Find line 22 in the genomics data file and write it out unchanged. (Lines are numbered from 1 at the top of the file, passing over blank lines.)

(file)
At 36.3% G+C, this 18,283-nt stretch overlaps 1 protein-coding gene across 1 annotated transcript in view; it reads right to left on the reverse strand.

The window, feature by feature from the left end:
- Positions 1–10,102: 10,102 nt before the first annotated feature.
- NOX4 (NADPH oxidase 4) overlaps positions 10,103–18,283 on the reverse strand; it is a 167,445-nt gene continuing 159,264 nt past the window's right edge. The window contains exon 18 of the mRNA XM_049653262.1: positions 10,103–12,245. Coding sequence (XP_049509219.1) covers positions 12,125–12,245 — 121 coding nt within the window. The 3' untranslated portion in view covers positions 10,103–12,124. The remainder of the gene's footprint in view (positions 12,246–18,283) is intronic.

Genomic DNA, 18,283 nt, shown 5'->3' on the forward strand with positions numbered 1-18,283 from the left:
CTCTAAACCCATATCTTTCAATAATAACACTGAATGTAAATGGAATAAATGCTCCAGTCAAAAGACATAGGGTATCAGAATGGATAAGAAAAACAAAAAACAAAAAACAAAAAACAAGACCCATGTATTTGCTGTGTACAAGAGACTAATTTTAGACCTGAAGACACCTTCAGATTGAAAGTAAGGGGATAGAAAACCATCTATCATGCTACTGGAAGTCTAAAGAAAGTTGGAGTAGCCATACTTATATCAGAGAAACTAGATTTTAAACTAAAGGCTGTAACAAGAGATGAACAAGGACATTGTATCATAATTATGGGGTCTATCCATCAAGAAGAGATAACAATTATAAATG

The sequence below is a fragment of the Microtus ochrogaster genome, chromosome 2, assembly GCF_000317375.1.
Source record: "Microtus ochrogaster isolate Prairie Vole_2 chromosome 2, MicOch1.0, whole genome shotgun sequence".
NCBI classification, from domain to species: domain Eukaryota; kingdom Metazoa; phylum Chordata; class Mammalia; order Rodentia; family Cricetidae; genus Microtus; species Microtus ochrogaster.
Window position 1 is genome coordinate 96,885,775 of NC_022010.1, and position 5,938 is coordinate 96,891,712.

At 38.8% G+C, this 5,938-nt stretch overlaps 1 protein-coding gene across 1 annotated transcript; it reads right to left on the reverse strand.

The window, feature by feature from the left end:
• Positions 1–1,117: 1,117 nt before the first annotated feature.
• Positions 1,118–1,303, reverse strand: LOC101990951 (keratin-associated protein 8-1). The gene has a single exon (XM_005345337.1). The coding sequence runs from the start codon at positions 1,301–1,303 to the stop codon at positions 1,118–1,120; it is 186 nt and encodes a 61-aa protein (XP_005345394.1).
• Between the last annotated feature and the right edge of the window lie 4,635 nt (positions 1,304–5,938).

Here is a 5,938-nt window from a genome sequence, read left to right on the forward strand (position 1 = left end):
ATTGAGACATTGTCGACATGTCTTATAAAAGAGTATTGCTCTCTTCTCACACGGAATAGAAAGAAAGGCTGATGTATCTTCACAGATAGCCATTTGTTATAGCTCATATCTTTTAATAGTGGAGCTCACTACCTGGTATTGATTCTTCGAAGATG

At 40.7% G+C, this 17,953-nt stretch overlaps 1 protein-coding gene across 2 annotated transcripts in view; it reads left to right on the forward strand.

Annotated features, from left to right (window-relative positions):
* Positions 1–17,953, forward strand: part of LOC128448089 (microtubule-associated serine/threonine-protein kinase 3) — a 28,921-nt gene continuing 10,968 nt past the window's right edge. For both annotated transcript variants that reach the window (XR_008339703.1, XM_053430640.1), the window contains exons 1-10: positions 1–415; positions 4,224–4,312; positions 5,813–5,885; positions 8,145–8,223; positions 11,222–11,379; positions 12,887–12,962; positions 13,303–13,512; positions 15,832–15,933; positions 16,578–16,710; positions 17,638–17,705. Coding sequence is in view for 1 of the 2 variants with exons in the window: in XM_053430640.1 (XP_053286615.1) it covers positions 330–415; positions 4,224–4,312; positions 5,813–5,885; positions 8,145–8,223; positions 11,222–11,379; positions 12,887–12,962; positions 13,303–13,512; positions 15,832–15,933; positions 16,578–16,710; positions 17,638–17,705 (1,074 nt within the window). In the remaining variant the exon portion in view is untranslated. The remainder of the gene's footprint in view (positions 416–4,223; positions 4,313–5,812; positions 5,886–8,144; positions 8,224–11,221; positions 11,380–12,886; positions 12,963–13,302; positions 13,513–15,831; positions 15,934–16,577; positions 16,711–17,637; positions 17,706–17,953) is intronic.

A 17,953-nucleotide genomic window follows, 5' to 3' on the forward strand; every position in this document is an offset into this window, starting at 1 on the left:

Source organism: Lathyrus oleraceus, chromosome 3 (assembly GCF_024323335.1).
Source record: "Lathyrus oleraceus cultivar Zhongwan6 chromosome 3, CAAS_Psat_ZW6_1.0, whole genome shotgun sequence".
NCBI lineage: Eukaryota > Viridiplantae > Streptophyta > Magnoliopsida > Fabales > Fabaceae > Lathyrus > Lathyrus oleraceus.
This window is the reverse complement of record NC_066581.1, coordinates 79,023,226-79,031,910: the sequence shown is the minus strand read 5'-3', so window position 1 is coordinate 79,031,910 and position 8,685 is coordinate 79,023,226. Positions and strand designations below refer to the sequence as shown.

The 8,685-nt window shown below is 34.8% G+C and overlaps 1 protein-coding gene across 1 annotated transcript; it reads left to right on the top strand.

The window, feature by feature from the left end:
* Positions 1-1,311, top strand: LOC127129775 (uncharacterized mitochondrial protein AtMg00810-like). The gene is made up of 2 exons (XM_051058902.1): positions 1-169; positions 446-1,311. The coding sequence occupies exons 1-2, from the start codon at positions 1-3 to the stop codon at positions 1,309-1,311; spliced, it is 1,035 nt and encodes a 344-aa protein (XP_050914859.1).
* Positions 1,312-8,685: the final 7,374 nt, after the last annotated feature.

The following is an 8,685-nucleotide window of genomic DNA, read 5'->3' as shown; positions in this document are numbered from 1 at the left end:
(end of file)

Source organism: Lathyrus oleraceus, chromosome 3 (assembly GCF_024323335.1).